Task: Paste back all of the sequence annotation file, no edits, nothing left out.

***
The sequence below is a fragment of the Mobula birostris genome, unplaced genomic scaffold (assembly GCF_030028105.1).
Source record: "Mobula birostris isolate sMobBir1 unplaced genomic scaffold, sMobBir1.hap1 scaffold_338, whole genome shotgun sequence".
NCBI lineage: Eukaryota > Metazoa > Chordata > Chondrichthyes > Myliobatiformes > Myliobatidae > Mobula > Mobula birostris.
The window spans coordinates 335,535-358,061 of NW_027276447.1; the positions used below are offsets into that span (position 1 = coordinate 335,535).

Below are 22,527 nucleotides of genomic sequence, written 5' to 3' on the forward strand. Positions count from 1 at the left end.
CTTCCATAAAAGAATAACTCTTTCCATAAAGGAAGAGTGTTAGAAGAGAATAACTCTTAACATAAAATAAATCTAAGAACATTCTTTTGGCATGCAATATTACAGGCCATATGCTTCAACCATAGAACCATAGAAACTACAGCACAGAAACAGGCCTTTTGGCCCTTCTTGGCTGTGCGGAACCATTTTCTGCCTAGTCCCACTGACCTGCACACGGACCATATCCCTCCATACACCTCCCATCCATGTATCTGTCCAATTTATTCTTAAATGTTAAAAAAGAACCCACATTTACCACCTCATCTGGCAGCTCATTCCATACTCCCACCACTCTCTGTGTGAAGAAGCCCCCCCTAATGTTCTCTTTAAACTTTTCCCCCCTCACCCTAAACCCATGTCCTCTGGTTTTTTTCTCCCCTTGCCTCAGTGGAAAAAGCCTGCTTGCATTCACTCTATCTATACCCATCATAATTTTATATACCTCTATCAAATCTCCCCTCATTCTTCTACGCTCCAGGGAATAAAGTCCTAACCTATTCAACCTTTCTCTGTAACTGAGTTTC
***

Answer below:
The sequence below is a fragment of the Mobula birostris genome, unplaced genomic scaffold (assembly GCF_030028105.1).
Source record: "Mobula birostris isolate sMobBir1 unplaced genomic scaffold, sMobBir1.hap1 scaffold_338, whole genome shotgun sequence".
NCBI lineage: Eukaryota > Metazoa > Chordata > Chondrichthyes > Myliobatiformes > Myliobatidae > Mobula > Mobula birostris.
The window spans coordinates 335,535-358,061 of NW_027276447.1; the positions used below are offsets into that span (position 1 = coordinate 335,535).

Below are 22,527 nucleotides of genomic sequence, written 5' to 3' on the forward strand. Positions count from 1 at the left end.
CTTCCATAAAAGAATAACTCTTTCCATAAAGGAAGAGTGTTAGAAGAGAATAACTCTTAACATAAAATAAATCTAAGAACATTCTTTTGGCATGCAATATTACAGGCCATATGCTTCAACCATAGAACCATAGAAACTACAGCACAGAAACAGGCCTTTTGGCCCTTCTTGGCTGTGCGGAACCATTTTCTGCCTAGTCCCACTGACCTGCACACGGACCATATCCCTCCATACACCTCCCATCCATGTATCTGTCCAATTTATTCTTAAATGTTAAAAAAGAACCCACATTTACCACCTCATCTGGCAGCTCATTCCATACTCCCACCACTCTCTGTGTGAAGAAGCCCCCCCTAATGTTCTCTTTAAACTTTTCCCCCCTCACCCTAAACCCATGTCCTCTGGTTTTTTTCTCCCCTTGCCTCAGTGGAAAAAGCCTGCTTGCATTCACTCTATCTATACCCATCATAATTTTATATACCTCTATCAAATCTCCCCTCATTCTTCTACGCTCCAGGGAATAAAGTCCTAACCTATTCAACCTTTCTCTGTAACTGAGTTTC